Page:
Giuliani replied that his company did a study for Kharkiv; that he visited the city in November 2017 to present recommendations, including the construction of an emergency-management center; and that he met with the mayor and his deputy.

What he said next is especially worth flagging:

Because to build it, as I can imagine, you have to get some money from the national government. And I explained to him why they needed emergency management center and how they work, how emergency management centers work. We’ve done this all over the world. I’ve done security assessments, I’m doing it now. Mostly in South America, Eastern Europe and Middle East. But also in countries all over the world. That’s my business.

In other words, Giuliani described himself as lobbying the national government of Ukraine to direct money in a manner that would benefit his client. That would make influence or leverage over Ukrainian leaders a clear asset in his business. And Trump later pressured Ukraine’s new president to talk with Giuliani.

There’s more. The New York Times reported last week that as Giuliani was trying to unearth damaging information about the Bidens in Ukraine, he simultaneously pursued hundreds of thousands of dollars in business from Ukrainian government officials.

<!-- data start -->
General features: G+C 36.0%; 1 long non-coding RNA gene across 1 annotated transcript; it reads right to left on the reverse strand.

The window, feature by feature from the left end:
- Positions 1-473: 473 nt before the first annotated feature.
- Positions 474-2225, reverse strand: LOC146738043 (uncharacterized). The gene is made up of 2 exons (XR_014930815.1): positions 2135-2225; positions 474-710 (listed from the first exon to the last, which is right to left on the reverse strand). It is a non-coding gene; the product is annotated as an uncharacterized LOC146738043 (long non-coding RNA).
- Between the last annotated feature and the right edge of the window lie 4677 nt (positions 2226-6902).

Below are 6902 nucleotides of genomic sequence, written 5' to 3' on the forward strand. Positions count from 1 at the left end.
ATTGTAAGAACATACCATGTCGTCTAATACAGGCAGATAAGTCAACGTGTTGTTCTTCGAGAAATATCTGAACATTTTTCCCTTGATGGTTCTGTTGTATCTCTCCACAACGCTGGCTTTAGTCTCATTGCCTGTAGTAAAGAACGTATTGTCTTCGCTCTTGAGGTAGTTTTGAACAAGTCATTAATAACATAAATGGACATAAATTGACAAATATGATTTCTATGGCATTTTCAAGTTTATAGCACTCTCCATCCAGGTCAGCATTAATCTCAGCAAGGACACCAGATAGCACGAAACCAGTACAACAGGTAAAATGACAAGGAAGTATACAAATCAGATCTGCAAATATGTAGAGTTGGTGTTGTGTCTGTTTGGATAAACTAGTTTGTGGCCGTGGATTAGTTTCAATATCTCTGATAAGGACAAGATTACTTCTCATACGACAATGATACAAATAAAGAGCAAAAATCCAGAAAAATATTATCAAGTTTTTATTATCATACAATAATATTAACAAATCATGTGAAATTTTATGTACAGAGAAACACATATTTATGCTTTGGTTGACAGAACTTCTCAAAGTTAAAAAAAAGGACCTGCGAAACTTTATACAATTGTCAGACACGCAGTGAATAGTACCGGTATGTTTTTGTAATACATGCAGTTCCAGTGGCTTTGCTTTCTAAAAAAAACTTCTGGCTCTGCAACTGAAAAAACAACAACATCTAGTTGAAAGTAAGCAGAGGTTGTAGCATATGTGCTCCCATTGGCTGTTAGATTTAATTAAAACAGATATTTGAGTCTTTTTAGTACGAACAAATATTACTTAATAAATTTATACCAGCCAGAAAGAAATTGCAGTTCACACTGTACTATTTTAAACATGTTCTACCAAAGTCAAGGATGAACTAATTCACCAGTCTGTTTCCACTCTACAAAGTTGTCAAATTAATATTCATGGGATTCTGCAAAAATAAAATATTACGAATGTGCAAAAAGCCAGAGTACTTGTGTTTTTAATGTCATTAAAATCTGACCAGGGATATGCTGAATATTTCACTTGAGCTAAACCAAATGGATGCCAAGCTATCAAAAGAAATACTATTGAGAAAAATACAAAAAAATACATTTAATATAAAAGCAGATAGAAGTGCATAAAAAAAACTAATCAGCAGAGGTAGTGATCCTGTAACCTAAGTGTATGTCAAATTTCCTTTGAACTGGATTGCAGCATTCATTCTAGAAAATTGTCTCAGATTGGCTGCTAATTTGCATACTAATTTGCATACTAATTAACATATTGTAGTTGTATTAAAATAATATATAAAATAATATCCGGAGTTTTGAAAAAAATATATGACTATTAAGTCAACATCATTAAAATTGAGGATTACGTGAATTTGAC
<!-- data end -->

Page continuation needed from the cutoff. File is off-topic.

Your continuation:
Even as Giuliani urged Yuriy Lutsenko, then Ukraine’s top prosecutor, to investigate the Bidens, one draft proposal called for Lutsenko to pay $200,000 to Giuliani Partners to represent him. “I never received a penny,” Giuliani told the newspaper, claiming he concluded that representing the prosecutor personally would be a conflict of interest. Yet Giuliani kept pursuing a different way to get paid through Lutsenko, the Times article continues:

Mr. Lutsenko also wanted to hire Mr. Giuliani to help recover Ukrainian assets. An updated proposal was circulated a few days later, along with instructions on how to wire money to Giuliani Partners. This version made no mention of Mr. Lutsenko, but instead sought $300,000 from the Ukrainian Ministry of Justice and the Republic of Ukraine. The proposal was signed by Mr. Giuliani, but not by the justice minister at the time, Pavlo Petrenko.

Giuliani told the Times that when he pursued that $300,000 deal, which never came to fruition, “it did not come out of my desire to make a lot of money,” a difficult assertion to accept.

Giuliani’s Ukraine dealings aren’t alone in warranting scrutiny. For example, The Washington Post reports that when Giuliani traveled to Madrid in August to confer with an aide to the Ukrainian president, he also met with a previously unidentified client, staying at “a historic estate belonging to Venezuelan energy executive Alejandro Betancourt López, who had hired Trump’s personal attorney to help him contend with an investigation by the Justice Department into alleged money laundering and bribery, according to people familiar with the situation.”

A foreign energy executive hiring the president’s personal attorney to fight a federal agency led by the president fits my personal definition of swampy behavior. Isn’t that at least as ethically suspect as what Hunter Biden did?